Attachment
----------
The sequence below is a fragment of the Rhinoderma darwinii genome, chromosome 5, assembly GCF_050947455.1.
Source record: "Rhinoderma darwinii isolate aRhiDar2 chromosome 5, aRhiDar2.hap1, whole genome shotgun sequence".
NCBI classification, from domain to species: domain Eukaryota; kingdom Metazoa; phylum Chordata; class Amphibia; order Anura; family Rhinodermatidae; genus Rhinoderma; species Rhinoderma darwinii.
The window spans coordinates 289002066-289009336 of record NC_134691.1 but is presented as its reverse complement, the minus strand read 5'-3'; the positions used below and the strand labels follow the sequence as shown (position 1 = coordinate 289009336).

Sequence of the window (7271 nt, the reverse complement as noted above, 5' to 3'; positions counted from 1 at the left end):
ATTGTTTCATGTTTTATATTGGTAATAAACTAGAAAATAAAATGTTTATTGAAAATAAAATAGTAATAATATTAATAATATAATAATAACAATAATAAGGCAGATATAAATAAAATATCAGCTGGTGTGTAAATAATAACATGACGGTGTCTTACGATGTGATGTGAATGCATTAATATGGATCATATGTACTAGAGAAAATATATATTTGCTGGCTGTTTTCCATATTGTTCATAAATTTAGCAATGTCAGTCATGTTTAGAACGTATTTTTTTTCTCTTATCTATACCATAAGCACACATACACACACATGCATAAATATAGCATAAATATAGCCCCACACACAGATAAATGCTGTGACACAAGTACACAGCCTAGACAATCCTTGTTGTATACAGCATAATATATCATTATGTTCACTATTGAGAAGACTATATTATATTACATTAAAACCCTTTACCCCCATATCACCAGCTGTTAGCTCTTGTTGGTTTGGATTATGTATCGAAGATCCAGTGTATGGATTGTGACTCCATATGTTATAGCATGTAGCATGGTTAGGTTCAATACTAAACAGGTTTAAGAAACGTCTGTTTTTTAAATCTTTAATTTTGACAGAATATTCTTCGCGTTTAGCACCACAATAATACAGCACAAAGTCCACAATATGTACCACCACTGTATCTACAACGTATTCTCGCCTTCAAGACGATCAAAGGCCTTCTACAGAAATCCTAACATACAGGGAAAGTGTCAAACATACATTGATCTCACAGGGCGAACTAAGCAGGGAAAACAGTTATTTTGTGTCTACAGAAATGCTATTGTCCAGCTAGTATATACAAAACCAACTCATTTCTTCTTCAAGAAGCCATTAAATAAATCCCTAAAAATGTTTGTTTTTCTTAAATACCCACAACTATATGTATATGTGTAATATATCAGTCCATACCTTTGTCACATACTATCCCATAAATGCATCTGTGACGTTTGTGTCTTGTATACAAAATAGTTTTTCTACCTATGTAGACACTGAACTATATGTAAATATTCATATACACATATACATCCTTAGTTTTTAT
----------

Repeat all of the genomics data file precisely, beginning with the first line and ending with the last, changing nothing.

The sequence below is a fragment of the Rhinoderma darwinii genome, chromosome 5, assembly GCF_050947455.1.
Source record: "Rhinoderma darwinii isolate aRhiDar2 chromosome 5, aRhiDar2.hap1, whole genome shotgun sequence".
NCBI classification, from domain to species: domain Eukaryota; kingdom Metazoa; phylum Chordata; class Amphibia; order Anura; family Rhinodermatidae; genus Rhinoderma; species Rhinoderma darwinii.
The window spans coordinates 289002066-289009336 of record NC_134691.1 but is presented as its reverse complement, the minus strand read 5'-3'; the positions used below and the strand labels follow the sequence as shown (position 1 = coordinate 289009336).

Sequence of the window (7271 nt, the reverse complement as noted above, 5' to 3'; positions counted from 1 at the left end):
ATTGTTTCATGTTTTATATTGGTAATAAACTAGAAAATAAAATGTTTATTGAAAATAAAATAGTAATAATATTAATAATATAATAATAACAATAATAAGGCAGATATAAATAAAATATCAGCTGGTGTGTAAATAATAACATGACGGTGTCTTACGATGTGATGTGAATGCATTAATATGGATCATATGTACTAGAGAAAATATATATTTGCTGGCTGTTTTCCATATTGTTCATAAATTTAGCAATGTCAGTCATGTTTAGAACGTATTTTTTTTCTCTTATCTATACCATAAGCACACATACACACACATGCATAAATATAGCATAAATATAGCCCCACACACAGATAAATGCTGTGACACAAGTACACAGCCTAGACAATCCTTGTTGTATACAGCATAATATATCATTATGTTCACTATTGAGAAGACTATATTATATTACATTAAAACCCTTTACCCCCATATCACCAGCTGTTAGCTCTTGTTGGTTTGGATTATGTATCGAAGATCCAGTGTATGGATTGTGACTCCATATGTTATAGCATGTAGCATGGTTAGGTTCAATACTAAACAGGTTTAAGAAACGTCTGTTTTTTAAATCTTTAATTTTGACAGAATATTCTTCGCGTTTAGCACCACAATAATACAGCACAAAGTCCACAATATGTACCACCACTGTATCTACAACGTATTCTCGCCTTCAAGACGATCAAAGGCCTTCTACAGAAATCCTAACATACAGGGAAAGTGTCAAACATACATTGATCTCACAGGGCGAACTAAGCAGGGAAAACAGTTATTTTGTGTCTACAGAAATGCTATTGTCCAGCTAGTATATACAAAACCAACTCATTTCTTCTTCAAGAAGCCATTAAATAAATCCCTAAAAATGTTTGTTTTTCTTAAATACCCACAACTATATGTATATGTGTAATATATCAGTCCATACCTTTGTCACATACTATCCCATAAATGCATCTGTGACGTTTGTGTCTTGTATACAAAATAGTTTTTCTACCTATGTAGACACTGAACTATATGTAAATATTCATATACACATATACATCCTTAGTTTTTAT